But another reason they are cherished is due to the inherent limitations of the ‘strong female character’ trope itself. The extremely narrow definition of this trope meant that very few fictional women could possibly fit all the criteria. Those that did were (and still are) lauded because each of them seemed to be unique example – but this was also because only a small number of them were able to exist at one time.
If you can look back over the span of an entire decade of television and immediately isolate which characters were ‘strong female characters’, it means there were not enough of them, there was not enough scope in the definition, and each of these characters was in danger of becoming tokenistic.
The term itself is problematic for the condescending tone it captures. You would never hear male characters described as ‘strong male characters’. Male characters have always been allowed to exist as complex, complicated, varied humans with agency. Their strength is assumed and automatic. Women in television have often existed purely in relation to men, and when they have not done so (or at least, not entirely), the ‘strong female character’ label was firmly affixed to their chest, differentiating them from other representations of women.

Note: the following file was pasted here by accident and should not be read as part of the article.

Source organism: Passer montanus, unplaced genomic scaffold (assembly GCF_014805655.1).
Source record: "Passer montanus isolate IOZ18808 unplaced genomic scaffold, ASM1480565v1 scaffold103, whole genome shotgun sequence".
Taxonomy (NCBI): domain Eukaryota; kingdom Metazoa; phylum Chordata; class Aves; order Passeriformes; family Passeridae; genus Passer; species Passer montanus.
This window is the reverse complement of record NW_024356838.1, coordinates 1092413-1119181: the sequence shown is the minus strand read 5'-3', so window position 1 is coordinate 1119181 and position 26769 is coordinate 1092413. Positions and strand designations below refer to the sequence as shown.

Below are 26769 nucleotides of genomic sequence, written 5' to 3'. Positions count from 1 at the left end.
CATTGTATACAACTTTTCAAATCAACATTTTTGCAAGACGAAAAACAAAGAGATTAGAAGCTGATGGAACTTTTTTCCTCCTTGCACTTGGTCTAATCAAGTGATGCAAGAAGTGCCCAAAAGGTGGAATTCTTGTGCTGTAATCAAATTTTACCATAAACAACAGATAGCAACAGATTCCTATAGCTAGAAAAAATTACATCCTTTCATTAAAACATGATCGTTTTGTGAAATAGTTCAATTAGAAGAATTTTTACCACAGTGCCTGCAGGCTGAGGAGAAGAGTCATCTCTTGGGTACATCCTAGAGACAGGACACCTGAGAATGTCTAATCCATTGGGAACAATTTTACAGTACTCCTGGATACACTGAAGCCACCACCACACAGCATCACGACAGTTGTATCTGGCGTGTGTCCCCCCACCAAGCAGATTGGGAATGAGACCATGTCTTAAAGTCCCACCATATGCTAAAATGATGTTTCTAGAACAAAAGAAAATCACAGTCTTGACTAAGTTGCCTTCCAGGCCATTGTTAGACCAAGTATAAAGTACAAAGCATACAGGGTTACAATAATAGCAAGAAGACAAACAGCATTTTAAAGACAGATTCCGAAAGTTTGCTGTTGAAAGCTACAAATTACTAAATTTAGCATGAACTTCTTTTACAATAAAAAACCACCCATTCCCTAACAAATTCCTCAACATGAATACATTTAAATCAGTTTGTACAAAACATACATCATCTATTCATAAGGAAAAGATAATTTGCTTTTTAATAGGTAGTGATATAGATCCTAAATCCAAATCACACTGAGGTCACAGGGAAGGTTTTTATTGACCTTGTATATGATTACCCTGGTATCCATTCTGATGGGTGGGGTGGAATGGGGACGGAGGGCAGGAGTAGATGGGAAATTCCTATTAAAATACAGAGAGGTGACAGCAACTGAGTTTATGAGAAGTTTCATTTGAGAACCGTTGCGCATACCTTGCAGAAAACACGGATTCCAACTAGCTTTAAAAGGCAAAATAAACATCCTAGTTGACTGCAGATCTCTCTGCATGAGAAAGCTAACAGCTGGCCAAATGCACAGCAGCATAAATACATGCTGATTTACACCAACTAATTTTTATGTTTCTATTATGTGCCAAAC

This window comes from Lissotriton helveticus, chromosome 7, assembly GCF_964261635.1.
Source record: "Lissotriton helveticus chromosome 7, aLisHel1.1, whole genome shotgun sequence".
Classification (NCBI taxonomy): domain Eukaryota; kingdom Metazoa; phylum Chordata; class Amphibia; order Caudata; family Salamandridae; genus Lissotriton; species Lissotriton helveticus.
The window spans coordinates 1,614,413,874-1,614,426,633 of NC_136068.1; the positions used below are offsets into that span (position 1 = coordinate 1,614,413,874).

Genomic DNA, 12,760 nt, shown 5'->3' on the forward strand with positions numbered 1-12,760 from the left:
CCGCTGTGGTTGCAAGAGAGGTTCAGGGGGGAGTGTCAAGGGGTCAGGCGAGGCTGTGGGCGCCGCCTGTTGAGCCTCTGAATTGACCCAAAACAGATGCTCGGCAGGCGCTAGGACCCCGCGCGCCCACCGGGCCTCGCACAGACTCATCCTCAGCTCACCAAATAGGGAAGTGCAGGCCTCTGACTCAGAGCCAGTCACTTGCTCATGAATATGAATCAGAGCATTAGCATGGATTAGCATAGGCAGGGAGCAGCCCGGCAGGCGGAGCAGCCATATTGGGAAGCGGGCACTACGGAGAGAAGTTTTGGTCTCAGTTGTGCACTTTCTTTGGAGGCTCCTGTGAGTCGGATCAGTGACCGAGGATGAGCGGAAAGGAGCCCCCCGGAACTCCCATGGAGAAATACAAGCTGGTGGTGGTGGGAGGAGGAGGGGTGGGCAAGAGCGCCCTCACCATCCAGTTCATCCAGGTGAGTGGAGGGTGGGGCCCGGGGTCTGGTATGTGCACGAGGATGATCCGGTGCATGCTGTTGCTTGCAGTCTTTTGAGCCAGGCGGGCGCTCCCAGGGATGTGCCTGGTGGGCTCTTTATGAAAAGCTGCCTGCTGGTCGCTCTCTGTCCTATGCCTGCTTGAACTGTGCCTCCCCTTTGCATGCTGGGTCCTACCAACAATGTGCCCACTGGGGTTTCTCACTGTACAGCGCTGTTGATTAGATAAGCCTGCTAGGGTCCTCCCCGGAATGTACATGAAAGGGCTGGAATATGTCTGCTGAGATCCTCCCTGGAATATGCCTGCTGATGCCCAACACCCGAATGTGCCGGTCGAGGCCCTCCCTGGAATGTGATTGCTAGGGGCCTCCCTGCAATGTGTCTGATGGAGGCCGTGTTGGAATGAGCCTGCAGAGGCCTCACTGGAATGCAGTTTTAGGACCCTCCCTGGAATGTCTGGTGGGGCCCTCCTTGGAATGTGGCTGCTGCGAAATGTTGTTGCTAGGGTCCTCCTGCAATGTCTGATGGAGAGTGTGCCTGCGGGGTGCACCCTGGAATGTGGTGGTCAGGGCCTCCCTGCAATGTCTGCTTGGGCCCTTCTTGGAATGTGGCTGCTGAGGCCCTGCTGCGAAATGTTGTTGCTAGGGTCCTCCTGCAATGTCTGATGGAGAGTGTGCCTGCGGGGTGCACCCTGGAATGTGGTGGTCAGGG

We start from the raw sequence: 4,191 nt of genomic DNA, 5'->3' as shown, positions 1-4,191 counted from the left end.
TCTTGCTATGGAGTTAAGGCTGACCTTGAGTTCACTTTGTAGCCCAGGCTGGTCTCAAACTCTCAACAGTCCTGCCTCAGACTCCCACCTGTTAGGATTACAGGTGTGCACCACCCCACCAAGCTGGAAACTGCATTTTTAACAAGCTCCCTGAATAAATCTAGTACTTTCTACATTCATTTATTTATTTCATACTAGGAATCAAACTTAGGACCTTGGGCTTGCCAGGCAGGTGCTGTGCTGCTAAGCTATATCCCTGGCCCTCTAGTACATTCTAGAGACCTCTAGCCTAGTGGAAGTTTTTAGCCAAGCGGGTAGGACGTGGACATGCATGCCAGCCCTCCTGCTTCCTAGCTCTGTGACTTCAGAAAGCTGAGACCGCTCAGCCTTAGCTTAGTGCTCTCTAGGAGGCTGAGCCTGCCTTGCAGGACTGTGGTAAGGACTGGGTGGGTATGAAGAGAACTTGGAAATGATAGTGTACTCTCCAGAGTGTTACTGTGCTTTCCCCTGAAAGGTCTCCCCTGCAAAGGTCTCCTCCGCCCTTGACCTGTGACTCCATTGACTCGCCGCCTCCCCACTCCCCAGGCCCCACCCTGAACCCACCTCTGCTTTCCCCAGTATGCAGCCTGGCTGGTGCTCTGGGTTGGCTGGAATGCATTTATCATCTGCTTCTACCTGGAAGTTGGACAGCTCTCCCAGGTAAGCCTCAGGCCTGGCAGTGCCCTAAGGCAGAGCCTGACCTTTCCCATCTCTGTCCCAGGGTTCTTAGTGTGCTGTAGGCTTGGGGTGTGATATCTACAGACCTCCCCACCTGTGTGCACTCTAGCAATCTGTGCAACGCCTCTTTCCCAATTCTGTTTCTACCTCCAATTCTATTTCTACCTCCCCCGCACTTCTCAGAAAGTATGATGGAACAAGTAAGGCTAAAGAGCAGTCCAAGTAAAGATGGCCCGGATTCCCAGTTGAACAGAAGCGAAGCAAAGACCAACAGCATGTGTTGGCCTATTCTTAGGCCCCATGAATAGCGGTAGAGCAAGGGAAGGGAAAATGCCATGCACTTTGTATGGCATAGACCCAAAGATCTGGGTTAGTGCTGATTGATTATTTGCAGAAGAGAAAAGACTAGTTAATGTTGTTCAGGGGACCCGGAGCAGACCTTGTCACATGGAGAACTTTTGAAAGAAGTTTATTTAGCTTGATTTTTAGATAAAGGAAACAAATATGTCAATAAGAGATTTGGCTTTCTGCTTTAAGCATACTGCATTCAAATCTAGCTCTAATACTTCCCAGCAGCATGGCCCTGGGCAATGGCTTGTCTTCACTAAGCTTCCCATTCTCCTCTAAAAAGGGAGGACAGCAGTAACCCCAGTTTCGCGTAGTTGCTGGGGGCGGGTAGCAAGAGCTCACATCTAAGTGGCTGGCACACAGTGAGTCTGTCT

This has traditionally been the main drawback of the concept of strong female characters – the definition of ‘strong’ is incredibly inadequate. Placing this label on a character immediately restricts them to a preconceived type. A ‘strong female character’ must be kick-ass, she must be feisty and brave, she must match it with the boys, and she must take no shit (all while still being young and hot, of course). Sure, we all looked up to the women who could defeat men in a fight, or an argument, who were not just there are as foils for the male protagonist – because we hadn’t seen characters like them before. But it is not enough for only one kind of role model to embody the concept of strength.